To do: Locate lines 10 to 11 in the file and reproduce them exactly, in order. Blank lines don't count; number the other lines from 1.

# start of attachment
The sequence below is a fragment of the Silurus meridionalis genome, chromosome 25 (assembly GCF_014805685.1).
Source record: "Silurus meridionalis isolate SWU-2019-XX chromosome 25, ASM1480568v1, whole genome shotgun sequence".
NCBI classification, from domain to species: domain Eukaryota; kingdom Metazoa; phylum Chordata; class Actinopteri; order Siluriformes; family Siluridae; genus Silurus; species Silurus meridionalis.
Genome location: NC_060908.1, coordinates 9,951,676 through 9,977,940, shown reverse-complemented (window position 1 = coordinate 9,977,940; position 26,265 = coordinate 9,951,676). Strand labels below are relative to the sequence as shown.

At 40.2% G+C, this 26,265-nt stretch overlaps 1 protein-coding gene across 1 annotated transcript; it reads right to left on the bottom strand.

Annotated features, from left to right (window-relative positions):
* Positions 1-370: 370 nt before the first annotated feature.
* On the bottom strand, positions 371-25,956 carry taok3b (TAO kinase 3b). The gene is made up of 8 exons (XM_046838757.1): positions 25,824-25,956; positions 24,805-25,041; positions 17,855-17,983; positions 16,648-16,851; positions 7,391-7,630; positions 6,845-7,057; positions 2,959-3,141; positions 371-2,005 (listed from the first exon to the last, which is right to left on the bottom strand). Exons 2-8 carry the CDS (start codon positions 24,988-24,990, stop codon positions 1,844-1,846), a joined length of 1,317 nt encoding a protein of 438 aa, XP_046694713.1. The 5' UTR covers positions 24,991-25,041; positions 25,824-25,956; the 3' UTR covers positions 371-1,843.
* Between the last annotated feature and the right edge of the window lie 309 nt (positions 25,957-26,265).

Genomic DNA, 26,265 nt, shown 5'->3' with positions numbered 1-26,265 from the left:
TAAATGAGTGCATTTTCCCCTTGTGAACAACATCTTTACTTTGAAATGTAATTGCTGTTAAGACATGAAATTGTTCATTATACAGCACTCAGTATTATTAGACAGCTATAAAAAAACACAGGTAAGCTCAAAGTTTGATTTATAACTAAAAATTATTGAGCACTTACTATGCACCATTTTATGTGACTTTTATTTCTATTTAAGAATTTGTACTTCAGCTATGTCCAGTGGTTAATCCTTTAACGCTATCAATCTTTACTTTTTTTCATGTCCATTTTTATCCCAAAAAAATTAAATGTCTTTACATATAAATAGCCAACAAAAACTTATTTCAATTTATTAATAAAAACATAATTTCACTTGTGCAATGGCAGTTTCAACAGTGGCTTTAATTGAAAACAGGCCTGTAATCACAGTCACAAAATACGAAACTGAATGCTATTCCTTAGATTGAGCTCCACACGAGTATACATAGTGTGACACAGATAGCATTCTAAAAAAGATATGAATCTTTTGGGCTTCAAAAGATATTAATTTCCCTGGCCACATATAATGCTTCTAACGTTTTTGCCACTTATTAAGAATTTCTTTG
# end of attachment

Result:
Genomic DNA, 26,265 nt, shown 5'->3' with positions numbered 1-26,265 from the left:
TAAATGAGTGCATTTTCCCCTTGTGAACAACATCTTTACTTTGAAATGTAATTGCTGTTAAGACATGAAATTGTTCATTATACAGCACTCAGTATTATTAGACAGCTATAAAAAAACACAGGTAAGCTCAAAGTTTGATTTATAACTAAAAATTATTGAGCACTTACTATGCACCATTTTATGTGACTTTTATTTCTATTTAAGAATTTGTACTTCAGCTATGTCCAGTGGTTAATCCTTTAACGCTATCAATCTTTACTTTTTTTCATGTCCATTTTTATCCCAAAAAAATTAAATGTCTTTACATATAAATAGCCAACAAAAACTTATTTCAATTTATTAATAAAAACATAATTTCACTTGTGCAATGGCAGTTTCAACAGTGGCTTTAATTGAAAACAGGCCTGTAATCACAGTCACAAAATACGAAACTGAATGCTATTCCTTAGATTGAGCTCCACACGAGTATACATAGTGTGACACAGATAGCATTCTAAAAAAGATATGAATCTTTTGGGCTTCAAAAGATATTAATTTCCCTGGCCACATATAATGCTTCTAACGTTTTTGCCACTTATTAAGAATTTCTTTG